June 21, 2006

The trial of Saddam Hussein has always been the canary in the coalmine for the new Iraqi government. It has been conducted in such a haphazard and arbitrary manner to call its fairness into question, while failing to focus on the true barbarity of the ancien regime. Compared with, say, the Truth and Reconiciliation Commission in South Africa, or with the investigations of war crimes that the International Court of Justice conducted concerning Bosnia and Rwanda, the ongoing circus in Baghdad has been a joke, an indication that what we replaced Saddam with is incapable of administering the hallmark of any free society, due process.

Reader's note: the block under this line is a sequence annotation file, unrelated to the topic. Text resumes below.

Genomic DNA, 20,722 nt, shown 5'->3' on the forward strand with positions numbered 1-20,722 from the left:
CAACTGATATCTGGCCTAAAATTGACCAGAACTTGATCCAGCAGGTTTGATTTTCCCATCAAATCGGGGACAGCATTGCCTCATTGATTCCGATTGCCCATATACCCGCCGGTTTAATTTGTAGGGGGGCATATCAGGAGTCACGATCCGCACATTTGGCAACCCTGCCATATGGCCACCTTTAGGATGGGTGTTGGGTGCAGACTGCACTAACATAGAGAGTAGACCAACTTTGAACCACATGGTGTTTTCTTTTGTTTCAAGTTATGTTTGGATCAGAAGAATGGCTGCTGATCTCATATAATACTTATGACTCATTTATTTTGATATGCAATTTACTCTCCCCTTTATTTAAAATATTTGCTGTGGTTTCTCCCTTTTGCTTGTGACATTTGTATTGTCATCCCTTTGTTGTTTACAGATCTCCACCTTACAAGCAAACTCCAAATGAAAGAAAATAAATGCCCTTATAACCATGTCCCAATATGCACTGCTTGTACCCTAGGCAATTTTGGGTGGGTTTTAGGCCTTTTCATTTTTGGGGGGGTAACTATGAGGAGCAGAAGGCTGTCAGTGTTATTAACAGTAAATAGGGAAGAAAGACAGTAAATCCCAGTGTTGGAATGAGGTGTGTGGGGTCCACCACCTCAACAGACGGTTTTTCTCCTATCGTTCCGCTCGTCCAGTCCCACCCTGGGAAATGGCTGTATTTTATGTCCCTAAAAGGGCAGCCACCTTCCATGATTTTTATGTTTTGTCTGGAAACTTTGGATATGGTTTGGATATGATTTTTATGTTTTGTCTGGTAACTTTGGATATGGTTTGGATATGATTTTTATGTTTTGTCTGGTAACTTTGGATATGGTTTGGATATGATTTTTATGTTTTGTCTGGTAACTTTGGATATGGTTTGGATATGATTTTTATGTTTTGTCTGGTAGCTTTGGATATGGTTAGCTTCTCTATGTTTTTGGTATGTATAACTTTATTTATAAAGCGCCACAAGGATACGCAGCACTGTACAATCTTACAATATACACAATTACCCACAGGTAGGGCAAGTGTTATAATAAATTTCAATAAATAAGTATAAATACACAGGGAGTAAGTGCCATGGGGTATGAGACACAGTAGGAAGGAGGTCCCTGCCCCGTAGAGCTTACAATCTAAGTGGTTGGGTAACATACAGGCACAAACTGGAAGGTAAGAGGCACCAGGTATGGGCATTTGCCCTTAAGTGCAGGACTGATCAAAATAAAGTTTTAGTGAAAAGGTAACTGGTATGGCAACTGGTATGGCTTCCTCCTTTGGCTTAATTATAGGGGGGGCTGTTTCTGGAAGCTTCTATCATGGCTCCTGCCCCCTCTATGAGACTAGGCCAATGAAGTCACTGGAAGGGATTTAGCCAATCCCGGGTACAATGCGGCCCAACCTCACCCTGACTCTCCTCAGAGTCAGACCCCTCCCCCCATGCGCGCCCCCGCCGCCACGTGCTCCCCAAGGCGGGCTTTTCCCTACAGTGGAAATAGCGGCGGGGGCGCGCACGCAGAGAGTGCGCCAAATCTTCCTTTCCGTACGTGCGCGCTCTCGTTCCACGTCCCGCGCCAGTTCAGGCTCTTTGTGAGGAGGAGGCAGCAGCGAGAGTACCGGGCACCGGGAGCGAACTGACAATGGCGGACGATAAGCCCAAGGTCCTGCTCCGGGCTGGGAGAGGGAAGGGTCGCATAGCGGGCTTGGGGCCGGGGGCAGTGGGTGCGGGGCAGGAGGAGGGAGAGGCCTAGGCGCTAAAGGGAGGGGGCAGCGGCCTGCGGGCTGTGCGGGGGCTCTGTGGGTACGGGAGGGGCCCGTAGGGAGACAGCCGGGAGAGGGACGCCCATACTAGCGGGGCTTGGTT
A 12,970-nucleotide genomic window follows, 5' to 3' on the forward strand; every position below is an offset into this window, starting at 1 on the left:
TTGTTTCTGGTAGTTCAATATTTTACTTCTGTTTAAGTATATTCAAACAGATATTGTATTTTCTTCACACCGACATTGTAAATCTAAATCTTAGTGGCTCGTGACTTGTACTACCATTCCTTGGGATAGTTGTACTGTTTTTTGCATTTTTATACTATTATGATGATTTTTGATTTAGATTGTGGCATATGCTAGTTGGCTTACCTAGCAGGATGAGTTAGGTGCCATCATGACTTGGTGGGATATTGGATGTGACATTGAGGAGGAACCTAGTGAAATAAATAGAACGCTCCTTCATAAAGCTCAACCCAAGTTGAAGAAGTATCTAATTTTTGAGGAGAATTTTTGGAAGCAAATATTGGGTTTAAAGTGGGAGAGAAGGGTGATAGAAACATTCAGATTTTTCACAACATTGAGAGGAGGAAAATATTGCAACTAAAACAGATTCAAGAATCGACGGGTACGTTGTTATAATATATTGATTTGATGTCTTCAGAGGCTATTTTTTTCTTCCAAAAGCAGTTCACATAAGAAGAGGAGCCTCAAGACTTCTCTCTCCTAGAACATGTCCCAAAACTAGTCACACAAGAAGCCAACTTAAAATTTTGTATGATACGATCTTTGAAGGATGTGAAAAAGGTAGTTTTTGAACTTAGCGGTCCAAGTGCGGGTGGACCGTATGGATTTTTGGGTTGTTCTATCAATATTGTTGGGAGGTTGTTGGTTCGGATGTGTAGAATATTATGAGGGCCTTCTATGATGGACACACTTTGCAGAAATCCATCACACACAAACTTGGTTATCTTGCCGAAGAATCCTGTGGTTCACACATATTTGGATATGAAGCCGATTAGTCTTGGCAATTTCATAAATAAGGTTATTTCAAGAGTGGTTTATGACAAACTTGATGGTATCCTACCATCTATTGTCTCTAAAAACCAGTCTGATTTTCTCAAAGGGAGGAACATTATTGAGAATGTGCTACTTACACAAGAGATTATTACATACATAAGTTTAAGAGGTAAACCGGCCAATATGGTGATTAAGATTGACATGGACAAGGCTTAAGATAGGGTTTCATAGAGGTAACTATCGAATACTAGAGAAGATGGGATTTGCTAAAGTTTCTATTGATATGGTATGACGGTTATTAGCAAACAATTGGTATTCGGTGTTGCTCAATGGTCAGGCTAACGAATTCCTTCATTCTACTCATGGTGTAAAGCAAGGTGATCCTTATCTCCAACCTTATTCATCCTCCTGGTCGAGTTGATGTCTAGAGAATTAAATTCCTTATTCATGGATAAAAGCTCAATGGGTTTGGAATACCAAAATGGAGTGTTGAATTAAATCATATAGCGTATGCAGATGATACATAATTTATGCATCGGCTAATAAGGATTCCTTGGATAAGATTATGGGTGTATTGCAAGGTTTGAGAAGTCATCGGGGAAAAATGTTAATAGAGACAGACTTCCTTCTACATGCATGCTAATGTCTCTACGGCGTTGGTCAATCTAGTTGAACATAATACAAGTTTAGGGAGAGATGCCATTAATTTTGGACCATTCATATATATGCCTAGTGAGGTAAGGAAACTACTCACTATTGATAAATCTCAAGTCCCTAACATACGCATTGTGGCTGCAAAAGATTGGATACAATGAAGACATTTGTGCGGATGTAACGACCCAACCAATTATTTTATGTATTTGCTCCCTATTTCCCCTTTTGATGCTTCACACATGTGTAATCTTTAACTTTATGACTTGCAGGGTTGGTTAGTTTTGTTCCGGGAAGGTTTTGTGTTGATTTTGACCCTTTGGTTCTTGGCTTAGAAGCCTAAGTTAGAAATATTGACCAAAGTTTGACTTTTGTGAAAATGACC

So this morning's murder of Saddam's defense counsel by men purportedly working for the government should cause some reflection on what we've created in that country. The third defense lawyer to be executed since the trial began, Khamis al-Obaidi had been a low-key figure, exchewing the bombastics of his co-counsel or the buffoonery of Ramsey Clark, stating only weeks ago that "if we withdraw out of fear it will not be a shame for us as lawyers but for the entire Iraqi judicial system." Had this case been tried before a real court, at the Hague, he would still be alive.

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